Anyone who’s endured scads of advice from well-meaning friends and relatives during the maelstrom of wedding planning remembers one piece of information: “You never eat at your own wedding!” That’s what I recall vividly, not because it happened to us—I made damn sure we sat down and ate all the pasta and crab claws we could handle—but because it’s happened to me at every New Year’s party I’ve hosted since then. Apparently if you’re the hostess, you never eat at your own party!
OK, maybe I’m being a little overdramatic. I do get to eat a few small plates of food to keep me going throughout the evening, and I’m a snacking fool when I’m prepping all the dishes before the party. But it’s particularly tragic when I get so distracted by chatting and dancing and running around making paella (over an open fire!) that I forget to eat the orecchiette bolognese that’s been tempting me for two days.
OK, OK, I did eat a whole plate of cold pasta for breakfast on New Year’s morning to ring in 2014. But it wasn’t the same as hoovering down a bowl of freshly sauced noodles, slick with hearty, wine-infused, rib-sticking bolognese. Four pounds of pasta and four quarts of sauce were served up for New Year’s Eve, and I ended up with mere scraps. Another vat had to be simmered up solely for my pleasure.
Mario Batali’s version of bolognese has been Dan’s favorite ever since our first trip to Babbo, but I always found the end result to be a little wan. Not enough tomatoes, not enough sauciness. I followed the Babbo cookbook recipe to the letter, but it never reached the level of sublime heartiness I hoped for.
This version (which, as is the case with most of the food I make from rote, is always subject to revision and improvement in my kitchen), combines elements of Batali, Barbara Lynch, and Marco Canora’s bolognese sauces. The key change, however, comes not from the ingredients involved but the way they’re assembled.
Even when pressing my 7-quart Le Creuset dutch oven into action, the sheer volume of vegetables and meat involved in this beast of a recipe meant that things steamed instead of seared. Putting a second pan on the range—my favorite All-Clad wide 3-quart saute pan—changed the game by letting me brown the meat separately. The vegetables get their own luxurious caramelizing bath in the cast iron dutch oven, while the beef, pork, and pancetta brown and crisp up oh so nicely in their own fat. When they finally meet up for a slow simmer, it’s a moment worth waiting for.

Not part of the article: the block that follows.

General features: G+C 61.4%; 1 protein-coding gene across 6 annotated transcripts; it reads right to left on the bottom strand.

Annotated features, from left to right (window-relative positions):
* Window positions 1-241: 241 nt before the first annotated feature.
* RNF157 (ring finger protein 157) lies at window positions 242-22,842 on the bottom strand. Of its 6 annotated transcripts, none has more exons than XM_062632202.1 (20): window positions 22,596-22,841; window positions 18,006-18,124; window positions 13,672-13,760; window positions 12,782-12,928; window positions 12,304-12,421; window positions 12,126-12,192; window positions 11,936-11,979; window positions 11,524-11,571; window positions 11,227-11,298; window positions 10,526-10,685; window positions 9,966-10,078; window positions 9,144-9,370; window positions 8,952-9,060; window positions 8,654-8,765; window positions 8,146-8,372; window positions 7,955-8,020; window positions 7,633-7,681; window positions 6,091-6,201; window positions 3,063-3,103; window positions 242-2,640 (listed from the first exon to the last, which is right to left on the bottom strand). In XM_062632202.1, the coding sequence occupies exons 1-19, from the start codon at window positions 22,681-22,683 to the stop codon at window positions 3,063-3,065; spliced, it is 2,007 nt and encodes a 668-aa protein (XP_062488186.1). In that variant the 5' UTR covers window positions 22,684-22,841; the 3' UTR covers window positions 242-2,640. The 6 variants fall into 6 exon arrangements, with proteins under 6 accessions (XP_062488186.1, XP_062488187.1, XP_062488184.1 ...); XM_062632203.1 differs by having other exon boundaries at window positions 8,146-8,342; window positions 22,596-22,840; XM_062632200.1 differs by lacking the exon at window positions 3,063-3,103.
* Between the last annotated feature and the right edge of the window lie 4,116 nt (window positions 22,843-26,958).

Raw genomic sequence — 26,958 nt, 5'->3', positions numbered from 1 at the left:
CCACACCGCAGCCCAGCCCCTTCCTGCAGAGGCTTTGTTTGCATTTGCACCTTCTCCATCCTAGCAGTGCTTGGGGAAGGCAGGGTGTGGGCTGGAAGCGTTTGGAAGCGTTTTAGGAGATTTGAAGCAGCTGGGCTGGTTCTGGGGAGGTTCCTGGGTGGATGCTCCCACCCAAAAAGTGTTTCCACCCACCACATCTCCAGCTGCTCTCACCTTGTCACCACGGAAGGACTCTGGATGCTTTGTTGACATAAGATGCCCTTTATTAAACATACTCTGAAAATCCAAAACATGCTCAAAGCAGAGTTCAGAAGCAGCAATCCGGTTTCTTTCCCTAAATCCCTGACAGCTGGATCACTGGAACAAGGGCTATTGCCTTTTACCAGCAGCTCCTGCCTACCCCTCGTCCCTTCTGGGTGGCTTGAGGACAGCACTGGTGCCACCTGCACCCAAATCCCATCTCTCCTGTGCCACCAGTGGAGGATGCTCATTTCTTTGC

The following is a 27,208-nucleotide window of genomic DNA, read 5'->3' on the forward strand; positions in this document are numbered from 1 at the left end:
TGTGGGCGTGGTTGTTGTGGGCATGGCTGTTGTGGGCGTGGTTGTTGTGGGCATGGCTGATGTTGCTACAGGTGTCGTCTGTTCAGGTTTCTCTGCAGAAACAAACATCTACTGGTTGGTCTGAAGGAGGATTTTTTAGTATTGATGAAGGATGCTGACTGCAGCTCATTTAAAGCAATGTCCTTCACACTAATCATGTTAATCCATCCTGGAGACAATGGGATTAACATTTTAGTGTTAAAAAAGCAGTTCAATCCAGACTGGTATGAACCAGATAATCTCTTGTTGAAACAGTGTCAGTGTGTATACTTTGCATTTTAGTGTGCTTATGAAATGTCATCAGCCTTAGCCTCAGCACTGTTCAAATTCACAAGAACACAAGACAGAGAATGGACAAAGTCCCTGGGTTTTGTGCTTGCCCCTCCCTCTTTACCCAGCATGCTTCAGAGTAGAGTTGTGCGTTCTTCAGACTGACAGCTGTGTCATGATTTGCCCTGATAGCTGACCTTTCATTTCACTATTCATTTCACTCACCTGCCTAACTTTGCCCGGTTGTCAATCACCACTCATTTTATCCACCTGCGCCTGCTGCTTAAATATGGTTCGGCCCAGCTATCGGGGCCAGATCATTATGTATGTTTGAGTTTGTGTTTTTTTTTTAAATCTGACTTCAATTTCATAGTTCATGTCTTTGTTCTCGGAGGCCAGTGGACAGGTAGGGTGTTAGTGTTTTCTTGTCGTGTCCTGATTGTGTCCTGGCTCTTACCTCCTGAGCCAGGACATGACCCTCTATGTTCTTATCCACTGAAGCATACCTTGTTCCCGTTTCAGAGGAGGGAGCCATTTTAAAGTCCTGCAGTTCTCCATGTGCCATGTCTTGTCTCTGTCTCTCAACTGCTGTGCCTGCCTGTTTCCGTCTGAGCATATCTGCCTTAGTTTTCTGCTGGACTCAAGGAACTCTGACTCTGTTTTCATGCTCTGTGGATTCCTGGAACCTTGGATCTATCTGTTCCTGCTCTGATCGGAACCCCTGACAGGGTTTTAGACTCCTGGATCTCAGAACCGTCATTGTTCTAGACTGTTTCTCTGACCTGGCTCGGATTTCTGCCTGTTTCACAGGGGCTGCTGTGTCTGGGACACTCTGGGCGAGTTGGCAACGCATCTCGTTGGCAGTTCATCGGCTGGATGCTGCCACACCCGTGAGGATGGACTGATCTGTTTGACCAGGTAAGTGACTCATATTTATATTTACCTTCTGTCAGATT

Prep time:30 minutes
Total time:2 hours
Makes about 2 quarts
- 1/4 cup olive oil
- 2 yellow onions, minced
- 4 celery stalks, minced
- 3 carrots, peeled and minced
- 5 garlic cloves, minced
- 1 teaspoon kosher salt
- 1/4 cup minced sage
- 1/4 pound pancetta, finely chopped
- 1 pound ground beef
- 1 pound ground pork
- 1 6-oz. can tomato paste
- 1 cup whole or reduced-fat milk
- 1 1/2 cups red or white wine
- 1 28-oz. can diced tomatoes
- 2 cups beef or chicken broth
In a large (6-quart or bigger) dutch oven or stockpot, heat the olive oil over medium heat until fragrant and shimmering. Add the onions, celery, carrots, garlic, salt, and sage. Cook, stirring frequently, for 15-20 minutes until the vegetables are very soft and the onions are translucent and just starting to brown.
Meanwhile, add the pancetta to in a separate wide, high-sided saute pan or skillet. Heat over medium heat and cook for 5-7 minutes until the pancetta renders its fat and crisps up.
Add the pork, breaking the ground meat up into very small chunks, and cook for about 10 minutes until the pork is very browned and crispy.
Scrape the pancetta and pork into a bowl to empty the skillet, and brown the beef in the same way. When the beef is brown and crispy, scrape it into the bowl with the pancetta and pork, and pour the wine into the pan. Bring the wine to a simmer and scrape the bottom of the pan to deglaze and melt all the tasty, crispy, meaty bits into the sauce.
While the wine is simmering, check in on the vegetables. If they’re cooked down and starting to caramelize on the bottom of the pan, add the tomato paste. Cook, stirring constantly, for about 2 minutes until the consistency of the tomato paste loosens and it starts to darken and stick to the bottom of the pan.
Add the milk to the vegetables and tomato paste and stir to make a thick sauce, scraping up any tomato paste bits.
Add the pancetta, pork, and beef to the pan, along with the wine, diced tomatoes, and broth. Stir everything together and simmer for at least another hour to 90 minutes to meld the flavors and thicken the sauce.
Bolognese sauce can be frozen in sealed containers for up to 3 months.